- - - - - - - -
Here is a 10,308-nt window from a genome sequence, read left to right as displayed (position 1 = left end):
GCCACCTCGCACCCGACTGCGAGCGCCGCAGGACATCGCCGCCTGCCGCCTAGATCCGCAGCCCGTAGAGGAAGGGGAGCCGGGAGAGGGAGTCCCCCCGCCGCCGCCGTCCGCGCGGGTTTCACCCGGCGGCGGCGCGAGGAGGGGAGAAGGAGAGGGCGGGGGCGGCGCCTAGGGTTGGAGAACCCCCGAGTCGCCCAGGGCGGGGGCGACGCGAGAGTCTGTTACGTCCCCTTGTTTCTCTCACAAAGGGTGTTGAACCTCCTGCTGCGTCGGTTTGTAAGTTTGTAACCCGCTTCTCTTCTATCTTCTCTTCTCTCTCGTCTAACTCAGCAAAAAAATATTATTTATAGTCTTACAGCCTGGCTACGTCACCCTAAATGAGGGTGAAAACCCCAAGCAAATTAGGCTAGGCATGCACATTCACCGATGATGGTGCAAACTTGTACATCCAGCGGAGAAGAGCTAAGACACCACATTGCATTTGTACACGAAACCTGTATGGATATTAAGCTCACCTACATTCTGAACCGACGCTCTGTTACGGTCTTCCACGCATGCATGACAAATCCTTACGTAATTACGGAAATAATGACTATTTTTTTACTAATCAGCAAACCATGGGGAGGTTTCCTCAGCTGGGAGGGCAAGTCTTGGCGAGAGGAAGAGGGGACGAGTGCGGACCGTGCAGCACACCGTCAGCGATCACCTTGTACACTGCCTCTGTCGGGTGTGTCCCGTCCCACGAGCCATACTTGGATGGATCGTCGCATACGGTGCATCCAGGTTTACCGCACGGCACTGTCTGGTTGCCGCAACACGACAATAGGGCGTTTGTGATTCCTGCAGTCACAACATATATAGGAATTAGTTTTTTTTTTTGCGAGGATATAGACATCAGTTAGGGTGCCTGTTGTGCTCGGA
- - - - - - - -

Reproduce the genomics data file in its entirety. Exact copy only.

Here is a 10,308-nt window from a genome sequence, read left to right as displayed (position 1 = left end):
GCCACCTCGCACCCGACTGCGAGCGCCGCAGGACATCGCCGCCTGCCGCCTAGATCCGCAGCCCGTAGAGGAAGGGGAGCCGGGAGAGGGAGTCCCCCCGCCGCCGCCGTCCGCGCGGGTTTCACCCGGCGGCGGCGCGAGGAGGGGAGAAGGAGAGGGCGGGGGCGGCGCCTAGGGTTGGAGAACCCCCGAGTCGCCCAGGGCGGGGGCGACGCGAGAGTCTGTTACGTCCCCTTGTTTCTCTCACAAAGGGTGTTGAACCTCCTGCTGCGTCGGTTTGTAAGTTTGTAACCCGCTTCTCTTCTATCTTCTCTTCTCTCTCGTCTAACTCAGCAAAAAAATATTATTTATAGTCTTACAGCCTGGCTACGTCACCCTAAATGAGGGTGAAAACCCCAAGCAAATTAGGCTAGGCATGCACATTCACCGATGATGGTGCAAACTTGTACATCCAGCGGAGAAGAGCTAAGACACCACATTGCATTTGTACACGAAACCTGTATGGATATTAAGCTCACCTACATTCTGAACCGACGCTCTGTTACGGTCTTCCACGCATGCATGACAAATCCTTACGTAATTACGGAAATAATGACTATTTTTTTACTAATCAGCAAACCATGGGGAGGTTTCCTCAGCTGGGAGGGCAAGTCTTGGCGAGAGGAAGAGGGGACGAGTGCGGACCGTGCAGCACACCGTCAGCGATCACCTTGTACACTGCCTCTGTCGGGTGTGTCCCGTCCCACGAGCCATACTTGGATGGATCGTCGCATACGGTGCATCCAGGTTTACCGCACGGCACTGTCTGGTTGCCGCAACACGACAATAGGGCGTTTGTGATTCCTGCAGTCACAACATATATAGGAATTAGTTTTTTTTTTTGCGAGGATATAGACATCAGTTAGGGTGCCTGTTGTGCTCGGA